Osteoporosis 101: Diagnosis, Treatment and Prevention

By Dr. Emory Hsu

Should I worry about osteoporosis?

As you get older, your doctor may talk to you about osteoporosis, a disease that occurs when the creation of new bone doesn’t keep up with the body’s removal of old bone, resulting in bones becoming fragile and brittle. When most of us think of osteoporosis, we often think about a broken bone – maybe having an arm or leg in a cast for a few weeks, and then returning to life as normal. Yet while osteoporosis may not seem as serious as other medical problems, the reality is that the disease can have severe consequences.

Broken bones prevent you from engaging in normal daily activities and can be serious enough to require nursing home care or can lead to other major medical issues. One in five seniors who get a hip fracture (perhaps the most feared complication of osteoporosis) will die from complications within the 12 months following the injury.

And it’s a common disease. Over 50 million Americans are thought to have osteoporosis. Estimates suggest it leads to over 2 million broken bones each year, generating nearly $19 billion in medical costs in the United States alone. But while all these statistics are scary, the good news is that there are very effective treatments for the disease, as well as opportunities to decrease the risk of developing osteoporosis.

What are the symptoms and how is it detected?

Most people with osteoporosis don’t experience any symptoms. Bones can deteriorate without any pain or weakness. Some people may only find out they have osteoporosis after they break a bone.

Thus, screening is recommended for many adults, especially if you are over age 65, have other medical problems such as rheumatoid arthritis, or take certain medications such as steroids. The most common way a physician will screen for osteoporosis is by having a picture of your bone density taken, usually at the spine or hip. This is called a DXA (dual-energy X-ray absorptiometry) scan, which is a quick and painless X-ray-based scan that takes only a few minutes and can be done on an outpatient basis without any fasting or preparation beforehand. The results are reported as a “score”: T and/or Z score. The lower the score, the worse the bone strength is. A T score of -2.5 or lower is usually osteoporosis, while a T score of lower than -1 is considered osteopenia, meaning low bone density with a risk of osteoporosis. If your DXA scan is normal, usually it does not need to be repeated for another 10 years unless medical conditions change, whereas if it shows low bone density, your endocrinologist may want to repeat it in as few as two years. What can I do to prevent osteoporosis?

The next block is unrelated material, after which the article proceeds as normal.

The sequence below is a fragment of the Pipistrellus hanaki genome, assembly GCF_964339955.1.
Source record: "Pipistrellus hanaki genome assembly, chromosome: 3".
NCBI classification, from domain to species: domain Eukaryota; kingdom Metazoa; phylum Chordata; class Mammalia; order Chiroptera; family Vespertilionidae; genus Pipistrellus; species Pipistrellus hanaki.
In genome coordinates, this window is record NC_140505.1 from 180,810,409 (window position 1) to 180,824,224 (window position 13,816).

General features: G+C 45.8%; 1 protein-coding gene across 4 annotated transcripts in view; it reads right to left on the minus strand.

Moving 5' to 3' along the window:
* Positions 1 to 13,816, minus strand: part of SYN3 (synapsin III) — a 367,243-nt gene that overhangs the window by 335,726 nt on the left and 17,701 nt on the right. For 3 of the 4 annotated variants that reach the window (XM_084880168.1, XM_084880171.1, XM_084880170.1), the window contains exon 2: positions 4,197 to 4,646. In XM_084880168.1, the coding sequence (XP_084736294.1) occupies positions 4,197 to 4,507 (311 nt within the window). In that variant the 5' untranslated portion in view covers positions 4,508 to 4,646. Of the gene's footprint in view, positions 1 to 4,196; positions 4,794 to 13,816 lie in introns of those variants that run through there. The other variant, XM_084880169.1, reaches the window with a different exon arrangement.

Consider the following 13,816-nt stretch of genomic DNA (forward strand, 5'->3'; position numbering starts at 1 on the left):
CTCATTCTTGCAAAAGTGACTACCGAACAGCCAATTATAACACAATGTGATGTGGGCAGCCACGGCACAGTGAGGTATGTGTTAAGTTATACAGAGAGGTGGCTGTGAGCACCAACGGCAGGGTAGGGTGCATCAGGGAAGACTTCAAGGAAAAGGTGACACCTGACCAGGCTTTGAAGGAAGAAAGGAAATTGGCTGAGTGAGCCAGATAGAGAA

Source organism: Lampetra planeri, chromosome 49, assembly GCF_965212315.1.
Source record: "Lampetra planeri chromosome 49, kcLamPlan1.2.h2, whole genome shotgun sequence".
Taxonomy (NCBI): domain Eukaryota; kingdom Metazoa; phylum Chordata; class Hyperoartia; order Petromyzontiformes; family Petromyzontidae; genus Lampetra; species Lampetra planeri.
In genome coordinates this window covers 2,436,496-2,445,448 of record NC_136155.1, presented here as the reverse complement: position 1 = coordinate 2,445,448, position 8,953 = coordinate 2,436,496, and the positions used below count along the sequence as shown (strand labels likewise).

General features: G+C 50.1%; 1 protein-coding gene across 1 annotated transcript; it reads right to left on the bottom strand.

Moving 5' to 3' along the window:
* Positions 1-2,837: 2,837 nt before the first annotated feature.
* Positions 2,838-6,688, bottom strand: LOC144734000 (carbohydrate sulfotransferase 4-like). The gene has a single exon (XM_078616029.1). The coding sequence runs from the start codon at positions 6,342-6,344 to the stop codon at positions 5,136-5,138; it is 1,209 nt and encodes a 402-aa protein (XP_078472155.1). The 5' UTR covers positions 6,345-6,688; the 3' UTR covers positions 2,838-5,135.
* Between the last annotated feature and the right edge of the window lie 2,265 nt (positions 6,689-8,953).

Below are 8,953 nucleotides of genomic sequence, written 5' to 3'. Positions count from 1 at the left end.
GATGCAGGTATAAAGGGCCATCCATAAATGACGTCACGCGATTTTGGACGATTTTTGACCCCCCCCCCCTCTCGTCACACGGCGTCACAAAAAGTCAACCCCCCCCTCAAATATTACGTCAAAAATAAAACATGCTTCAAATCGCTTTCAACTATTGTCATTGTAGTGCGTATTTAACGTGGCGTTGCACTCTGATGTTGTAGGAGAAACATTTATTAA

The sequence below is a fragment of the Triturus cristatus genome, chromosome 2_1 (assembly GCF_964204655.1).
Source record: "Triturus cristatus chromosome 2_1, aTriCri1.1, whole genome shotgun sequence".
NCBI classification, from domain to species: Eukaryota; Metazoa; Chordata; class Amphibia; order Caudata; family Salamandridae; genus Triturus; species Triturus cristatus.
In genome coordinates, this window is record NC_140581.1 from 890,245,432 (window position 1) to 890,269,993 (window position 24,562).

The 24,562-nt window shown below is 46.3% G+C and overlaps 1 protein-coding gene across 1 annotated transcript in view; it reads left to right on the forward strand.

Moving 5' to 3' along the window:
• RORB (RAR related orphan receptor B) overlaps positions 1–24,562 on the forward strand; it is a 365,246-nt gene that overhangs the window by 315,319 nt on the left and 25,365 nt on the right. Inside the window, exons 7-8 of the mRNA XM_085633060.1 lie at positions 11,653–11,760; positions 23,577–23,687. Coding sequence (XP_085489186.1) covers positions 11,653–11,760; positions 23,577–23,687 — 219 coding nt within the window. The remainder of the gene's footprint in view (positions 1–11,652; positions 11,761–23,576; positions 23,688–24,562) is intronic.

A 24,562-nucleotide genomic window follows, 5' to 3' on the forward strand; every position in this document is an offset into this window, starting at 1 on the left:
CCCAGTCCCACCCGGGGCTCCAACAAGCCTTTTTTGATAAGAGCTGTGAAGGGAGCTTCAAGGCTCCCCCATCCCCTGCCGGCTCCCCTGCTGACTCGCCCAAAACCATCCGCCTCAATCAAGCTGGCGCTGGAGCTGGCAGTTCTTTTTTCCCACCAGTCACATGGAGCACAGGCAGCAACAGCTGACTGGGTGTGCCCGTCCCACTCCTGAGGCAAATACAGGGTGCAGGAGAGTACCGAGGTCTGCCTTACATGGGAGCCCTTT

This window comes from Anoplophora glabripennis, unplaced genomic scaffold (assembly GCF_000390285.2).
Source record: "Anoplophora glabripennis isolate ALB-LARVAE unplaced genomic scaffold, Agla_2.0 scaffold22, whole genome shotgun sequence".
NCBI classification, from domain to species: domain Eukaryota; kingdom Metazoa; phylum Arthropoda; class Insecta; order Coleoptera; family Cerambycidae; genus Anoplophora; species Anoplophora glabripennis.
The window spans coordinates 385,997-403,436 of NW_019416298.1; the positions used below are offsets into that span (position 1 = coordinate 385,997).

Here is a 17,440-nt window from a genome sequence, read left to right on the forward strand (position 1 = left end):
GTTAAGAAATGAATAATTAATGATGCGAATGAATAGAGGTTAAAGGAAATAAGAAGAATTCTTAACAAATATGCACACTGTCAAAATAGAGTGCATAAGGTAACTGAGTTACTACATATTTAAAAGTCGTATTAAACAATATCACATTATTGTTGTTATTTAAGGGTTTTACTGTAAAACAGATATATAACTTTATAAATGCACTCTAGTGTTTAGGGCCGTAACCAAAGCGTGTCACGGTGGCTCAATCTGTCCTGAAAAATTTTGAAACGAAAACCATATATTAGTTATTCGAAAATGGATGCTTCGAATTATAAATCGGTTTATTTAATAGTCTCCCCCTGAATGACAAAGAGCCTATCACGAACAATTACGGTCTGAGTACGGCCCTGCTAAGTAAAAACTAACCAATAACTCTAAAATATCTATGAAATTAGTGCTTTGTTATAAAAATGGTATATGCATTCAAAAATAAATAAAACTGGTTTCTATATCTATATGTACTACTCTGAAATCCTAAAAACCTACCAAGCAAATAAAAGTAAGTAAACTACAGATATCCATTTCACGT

As with so many other medical conditions, good nutrition and exercise are important to help prevent the disease. Getting enough calcium and vitamin D helps maintain strong bones. If you don’t like milk, no worries! Beyond dairy products, there are many other good dietary sources of calcium such as leafy vegetables, and vitamin D sources, such as mushrooms, as discussed in a previous EmPower Magazine article http://www.empoweryourhealth.org/magazine/vol7_issue3/calcium-and-supplements-what-you-need-to-know.